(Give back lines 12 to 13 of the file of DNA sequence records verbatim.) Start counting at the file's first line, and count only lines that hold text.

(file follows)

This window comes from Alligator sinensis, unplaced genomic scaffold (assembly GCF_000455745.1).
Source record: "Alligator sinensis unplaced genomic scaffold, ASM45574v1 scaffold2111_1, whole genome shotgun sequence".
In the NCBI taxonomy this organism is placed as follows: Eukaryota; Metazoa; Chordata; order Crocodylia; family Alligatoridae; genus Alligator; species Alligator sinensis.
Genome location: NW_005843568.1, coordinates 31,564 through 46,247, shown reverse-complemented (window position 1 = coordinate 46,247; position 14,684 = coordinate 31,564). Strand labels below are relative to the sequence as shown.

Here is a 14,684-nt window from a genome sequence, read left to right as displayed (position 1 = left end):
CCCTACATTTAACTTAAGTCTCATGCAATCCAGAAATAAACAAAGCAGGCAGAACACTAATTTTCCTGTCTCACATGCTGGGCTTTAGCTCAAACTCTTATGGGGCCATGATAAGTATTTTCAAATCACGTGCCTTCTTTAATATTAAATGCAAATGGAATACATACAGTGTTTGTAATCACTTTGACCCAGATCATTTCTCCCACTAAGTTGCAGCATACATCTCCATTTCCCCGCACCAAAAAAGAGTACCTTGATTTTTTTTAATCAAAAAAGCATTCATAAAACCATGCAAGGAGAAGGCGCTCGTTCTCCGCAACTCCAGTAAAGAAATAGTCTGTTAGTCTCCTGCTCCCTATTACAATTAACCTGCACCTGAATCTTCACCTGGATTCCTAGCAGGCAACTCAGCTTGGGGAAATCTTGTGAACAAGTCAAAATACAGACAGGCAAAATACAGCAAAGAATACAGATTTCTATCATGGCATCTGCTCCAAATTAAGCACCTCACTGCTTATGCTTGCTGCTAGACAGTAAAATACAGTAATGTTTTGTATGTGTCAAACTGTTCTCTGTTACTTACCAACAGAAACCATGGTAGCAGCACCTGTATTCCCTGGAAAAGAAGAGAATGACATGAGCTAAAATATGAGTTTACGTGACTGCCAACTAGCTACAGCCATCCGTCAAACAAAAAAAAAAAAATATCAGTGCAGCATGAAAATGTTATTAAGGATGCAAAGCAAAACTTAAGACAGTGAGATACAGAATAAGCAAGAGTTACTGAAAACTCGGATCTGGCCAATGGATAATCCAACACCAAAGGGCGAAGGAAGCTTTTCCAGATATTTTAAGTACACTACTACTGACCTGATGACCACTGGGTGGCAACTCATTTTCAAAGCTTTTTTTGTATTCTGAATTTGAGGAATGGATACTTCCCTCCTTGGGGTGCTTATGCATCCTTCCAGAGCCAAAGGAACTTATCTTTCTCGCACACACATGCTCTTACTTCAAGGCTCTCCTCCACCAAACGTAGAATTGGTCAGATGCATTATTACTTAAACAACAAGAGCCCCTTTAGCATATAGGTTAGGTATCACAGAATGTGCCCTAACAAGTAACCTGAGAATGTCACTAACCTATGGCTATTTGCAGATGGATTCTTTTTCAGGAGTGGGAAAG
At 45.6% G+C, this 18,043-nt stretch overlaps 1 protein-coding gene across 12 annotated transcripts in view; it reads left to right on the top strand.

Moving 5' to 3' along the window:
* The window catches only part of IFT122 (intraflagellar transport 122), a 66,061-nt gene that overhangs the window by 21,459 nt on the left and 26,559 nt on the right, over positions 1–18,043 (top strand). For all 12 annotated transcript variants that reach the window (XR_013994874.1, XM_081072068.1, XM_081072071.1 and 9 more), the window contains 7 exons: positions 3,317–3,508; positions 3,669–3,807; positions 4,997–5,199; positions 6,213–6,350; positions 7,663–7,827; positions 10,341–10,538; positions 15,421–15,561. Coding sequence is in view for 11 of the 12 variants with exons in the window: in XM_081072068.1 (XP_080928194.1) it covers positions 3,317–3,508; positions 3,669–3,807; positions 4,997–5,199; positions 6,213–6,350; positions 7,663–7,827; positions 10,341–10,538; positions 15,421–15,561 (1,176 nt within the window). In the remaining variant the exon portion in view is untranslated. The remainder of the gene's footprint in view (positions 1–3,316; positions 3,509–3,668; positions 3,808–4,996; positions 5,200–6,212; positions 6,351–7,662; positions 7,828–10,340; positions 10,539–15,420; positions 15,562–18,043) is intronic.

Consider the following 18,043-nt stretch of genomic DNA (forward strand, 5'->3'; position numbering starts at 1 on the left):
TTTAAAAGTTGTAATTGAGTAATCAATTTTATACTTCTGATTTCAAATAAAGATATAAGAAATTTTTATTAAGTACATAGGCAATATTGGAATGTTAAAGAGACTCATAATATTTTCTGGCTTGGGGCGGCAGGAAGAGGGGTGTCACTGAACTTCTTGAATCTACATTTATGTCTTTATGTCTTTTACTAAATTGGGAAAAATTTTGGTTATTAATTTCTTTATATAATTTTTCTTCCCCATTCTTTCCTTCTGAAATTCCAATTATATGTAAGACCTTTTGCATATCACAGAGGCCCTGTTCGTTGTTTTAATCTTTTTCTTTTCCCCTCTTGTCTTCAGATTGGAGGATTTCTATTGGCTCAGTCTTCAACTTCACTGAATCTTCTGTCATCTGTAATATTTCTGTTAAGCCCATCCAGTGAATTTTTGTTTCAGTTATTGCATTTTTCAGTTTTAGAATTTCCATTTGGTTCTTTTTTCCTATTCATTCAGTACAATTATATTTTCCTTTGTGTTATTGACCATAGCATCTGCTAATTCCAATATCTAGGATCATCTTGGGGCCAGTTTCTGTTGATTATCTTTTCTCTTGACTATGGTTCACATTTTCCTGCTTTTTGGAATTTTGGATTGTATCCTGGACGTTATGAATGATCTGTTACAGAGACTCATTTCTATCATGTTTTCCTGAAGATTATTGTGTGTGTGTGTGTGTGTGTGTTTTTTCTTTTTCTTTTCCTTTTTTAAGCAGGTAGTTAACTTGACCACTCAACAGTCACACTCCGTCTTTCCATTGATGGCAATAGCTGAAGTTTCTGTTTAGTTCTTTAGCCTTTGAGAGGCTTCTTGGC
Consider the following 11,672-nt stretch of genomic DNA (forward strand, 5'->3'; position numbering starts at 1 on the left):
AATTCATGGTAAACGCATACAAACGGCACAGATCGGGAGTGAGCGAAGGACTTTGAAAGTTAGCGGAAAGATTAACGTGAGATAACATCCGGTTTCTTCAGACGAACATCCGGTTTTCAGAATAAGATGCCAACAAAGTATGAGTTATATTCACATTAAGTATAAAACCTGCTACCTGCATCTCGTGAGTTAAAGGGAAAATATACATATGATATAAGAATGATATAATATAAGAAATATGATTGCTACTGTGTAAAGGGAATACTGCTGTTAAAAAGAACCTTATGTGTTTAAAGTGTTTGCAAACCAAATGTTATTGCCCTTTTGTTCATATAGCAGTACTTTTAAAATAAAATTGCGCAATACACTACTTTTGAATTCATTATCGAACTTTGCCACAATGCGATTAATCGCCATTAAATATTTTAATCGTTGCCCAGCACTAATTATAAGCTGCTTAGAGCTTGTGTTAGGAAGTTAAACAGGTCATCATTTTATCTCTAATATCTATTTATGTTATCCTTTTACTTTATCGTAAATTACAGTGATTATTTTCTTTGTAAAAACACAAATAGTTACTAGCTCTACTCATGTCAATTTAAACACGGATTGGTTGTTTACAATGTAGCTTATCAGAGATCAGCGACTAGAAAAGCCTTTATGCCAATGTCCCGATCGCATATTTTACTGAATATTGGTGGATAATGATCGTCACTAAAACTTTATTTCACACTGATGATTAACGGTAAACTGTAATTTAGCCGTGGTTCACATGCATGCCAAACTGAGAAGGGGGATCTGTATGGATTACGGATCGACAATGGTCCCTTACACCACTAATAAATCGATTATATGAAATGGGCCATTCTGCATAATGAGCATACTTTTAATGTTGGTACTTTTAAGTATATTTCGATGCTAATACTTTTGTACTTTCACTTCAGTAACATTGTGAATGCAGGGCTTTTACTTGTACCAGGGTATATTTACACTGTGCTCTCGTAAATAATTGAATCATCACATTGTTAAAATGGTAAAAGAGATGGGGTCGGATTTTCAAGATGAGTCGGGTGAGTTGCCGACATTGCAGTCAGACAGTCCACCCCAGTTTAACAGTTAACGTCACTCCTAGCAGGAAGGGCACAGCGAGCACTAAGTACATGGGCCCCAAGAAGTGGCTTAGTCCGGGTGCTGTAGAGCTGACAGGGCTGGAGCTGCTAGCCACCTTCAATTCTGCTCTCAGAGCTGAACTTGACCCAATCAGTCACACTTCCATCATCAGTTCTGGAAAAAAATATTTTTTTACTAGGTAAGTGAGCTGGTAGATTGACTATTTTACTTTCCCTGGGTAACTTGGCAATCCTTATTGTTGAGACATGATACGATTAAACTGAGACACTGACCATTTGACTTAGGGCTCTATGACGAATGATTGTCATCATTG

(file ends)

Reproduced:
Consider the following 11,672-nt stretch of genomic DNA (forward strand, 5'->3'; position numbering starts at 1 on the left):
AATTCATGGTAAACGCATACAAACGGCACAGATCGGGAGTGAGCGAAGGACTTTGAAAGTTAGCGGAAAGATTAACGTGAGATAACATCCGGTTTCTTCAGACGAACATCCGGTTTTCAGAATAAGATGCCAACAAAGTATGAGTTATATTCACATTAAGTATAAAACCTGCTACCTGCATCTCGTGAGTTAAAGGGAAAATATACATATGATATAAGAATGATATAATATAAGAAATATGATTGCTACTGTGTAAAGGGAATACTGCTGTTAAAAAGAACCTTATGTGTTTAAAGTGTTTGCAAACCAAATGTTATTGCCCTTTTGTTCATATAGCAGTACTTTTAAAATAAAATTGCGCAATACACTACTTTTGAATTCATTATCGAACTTTGCCACAATGCGATTAATCGCCATTAAATATTTTAATCGTTGCCCAGCACTAATTATAAGCTGCTTAGAGCTTGTGTTAGGAAGTTAAACAGGTCATCATTTTATCTCTAATATCTATTTATGTTATCCTTTTACTTTATCGTAAATTACAGTGATTATTTTCTTTGTAAAAACACAAATAGTTACTAGCTCTACTCATGTCAATTTAAACACGGATTGGTTGTTTACAATGTAGCTTATCAGAGATCAGCGACTAGAAAAGCCTTTATGCCAATGTCCCGATCGCATATTTTACTGAATATTGGTGGATAATGATCGTCACTAAAACTTTATTTCACACTGATGATTAACGGTAAACTGTAATTTAGCCGTGGTTCACATGCATGCCAAACTGAGAAGGGGGATCTGTATGGATTACGGATCGACAATGGTCCCTTACACCACTAATAAATCGATTATATGAAATGGGCCATTCTGCATAATGAGCATACTTTTAATGTTGGTACTTTTAAGTATATTTCGATGCTAATACTTTTGTACTTTCACTTCAGTAACATTGTGAATGCAGGGCTTTTACTTGTACCAGGGTATATTTACACTGTGCTCTCGTAAATAATTGAATCATCACATTGTTAAAATGGTAAAAGAGATGGGGTCGGATTTTCAAGATGAGTCGGGTGAGTTGCCGACATTGCAGTCAGACAGTCCACCCCAGTTTAACAGTTAACGTCACTCCTAGCAGGAAGGGCACAGCGAGCACTAAGTACATGGGCCCCAAGAAGTGGCTTAGTCCGGGTGCTGTAGAGCTGACAGGGCTGGAGCTGCTAGCCACCTTCAATTCTGCTCTCAGAGCTGAACTTGACCCAATCAGTCACACTTCCATCATCAGTTCTGGAAAAAAATATTTTTTTACTAGGTAAGTGAGCTGGTAGATTGACTATTTTACTTTCCCTGGGTAACTTGGCAATCCTTATTGTTGAGACATGATACGATTAAACTGAGACACTGACCATTTGACTTAGGGCTCTATGACGAATGATTGTCATCATTG